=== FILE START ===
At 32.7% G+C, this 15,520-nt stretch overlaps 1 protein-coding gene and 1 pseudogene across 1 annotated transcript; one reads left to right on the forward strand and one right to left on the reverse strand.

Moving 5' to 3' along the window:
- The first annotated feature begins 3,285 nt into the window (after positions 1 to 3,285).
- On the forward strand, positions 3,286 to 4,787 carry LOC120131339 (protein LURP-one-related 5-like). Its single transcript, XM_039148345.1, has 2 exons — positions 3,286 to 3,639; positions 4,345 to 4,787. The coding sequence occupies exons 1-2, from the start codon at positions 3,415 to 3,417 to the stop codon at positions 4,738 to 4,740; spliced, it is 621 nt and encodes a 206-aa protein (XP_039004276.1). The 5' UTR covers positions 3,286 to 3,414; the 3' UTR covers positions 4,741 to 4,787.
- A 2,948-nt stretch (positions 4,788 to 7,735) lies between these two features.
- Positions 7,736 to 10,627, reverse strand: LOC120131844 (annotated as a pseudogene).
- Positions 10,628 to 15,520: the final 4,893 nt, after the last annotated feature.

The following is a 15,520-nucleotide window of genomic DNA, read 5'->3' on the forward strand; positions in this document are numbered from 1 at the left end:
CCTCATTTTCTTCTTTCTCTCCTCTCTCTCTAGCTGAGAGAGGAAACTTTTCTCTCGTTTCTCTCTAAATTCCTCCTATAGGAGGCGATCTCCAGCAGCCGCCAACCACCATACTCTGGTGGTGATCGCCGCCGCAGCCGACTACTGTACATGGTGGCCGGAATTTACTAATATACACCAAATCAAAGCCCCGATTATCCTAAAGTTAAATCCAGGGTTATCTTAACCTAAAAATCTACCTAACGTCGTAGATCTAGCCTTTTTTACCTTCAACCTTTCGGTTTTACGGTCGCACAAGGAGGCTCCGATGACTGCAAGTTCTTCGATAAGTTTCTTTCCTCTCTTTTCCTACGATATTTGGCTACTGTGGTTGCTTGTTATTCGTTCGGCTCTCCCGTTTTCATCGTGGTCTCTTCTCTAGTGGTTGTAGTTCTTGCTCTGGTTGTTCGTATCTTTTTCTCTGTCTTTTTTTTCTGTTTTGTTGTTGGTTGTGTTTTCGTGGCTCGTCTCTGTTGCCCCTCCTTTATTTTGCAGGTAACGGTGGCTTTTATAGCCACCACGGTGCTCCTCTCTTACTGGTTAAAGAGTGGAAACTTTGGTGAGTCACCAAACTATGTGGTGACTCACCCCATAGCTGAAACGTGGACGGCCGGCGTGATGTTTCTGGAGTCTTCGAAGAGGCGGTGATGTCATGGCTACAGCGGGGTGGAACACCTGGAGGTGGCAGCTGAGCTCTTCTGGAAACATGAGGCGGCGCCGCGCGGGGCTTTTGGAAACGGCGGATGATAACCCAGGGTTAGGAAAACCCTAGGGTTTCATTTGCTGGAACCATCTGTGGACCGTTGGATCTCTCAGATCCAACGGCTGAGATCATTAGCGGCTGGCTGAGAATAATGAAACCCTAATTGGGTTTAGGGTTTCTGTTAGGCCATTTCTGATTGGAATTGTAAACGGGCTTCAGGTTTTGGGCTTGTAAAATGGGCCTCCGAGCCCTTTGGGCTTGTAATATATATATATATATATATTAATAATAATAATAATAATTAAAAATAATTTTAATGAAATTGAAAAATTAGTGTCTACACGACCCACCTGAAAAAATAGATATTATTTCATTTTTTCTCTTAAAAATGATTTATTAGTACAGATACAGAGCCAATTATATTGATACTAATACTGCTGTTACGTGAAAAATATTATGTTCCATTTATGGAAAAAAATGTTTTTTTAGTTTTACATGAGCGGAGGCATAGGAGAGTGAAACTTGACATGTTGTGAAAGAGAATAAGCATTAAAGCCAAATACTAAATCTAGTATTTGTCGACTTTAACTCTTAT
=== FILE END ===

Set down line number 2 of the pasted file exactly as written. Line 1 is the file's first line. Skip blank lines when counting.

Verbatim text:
Moving 5' to 3' along the window: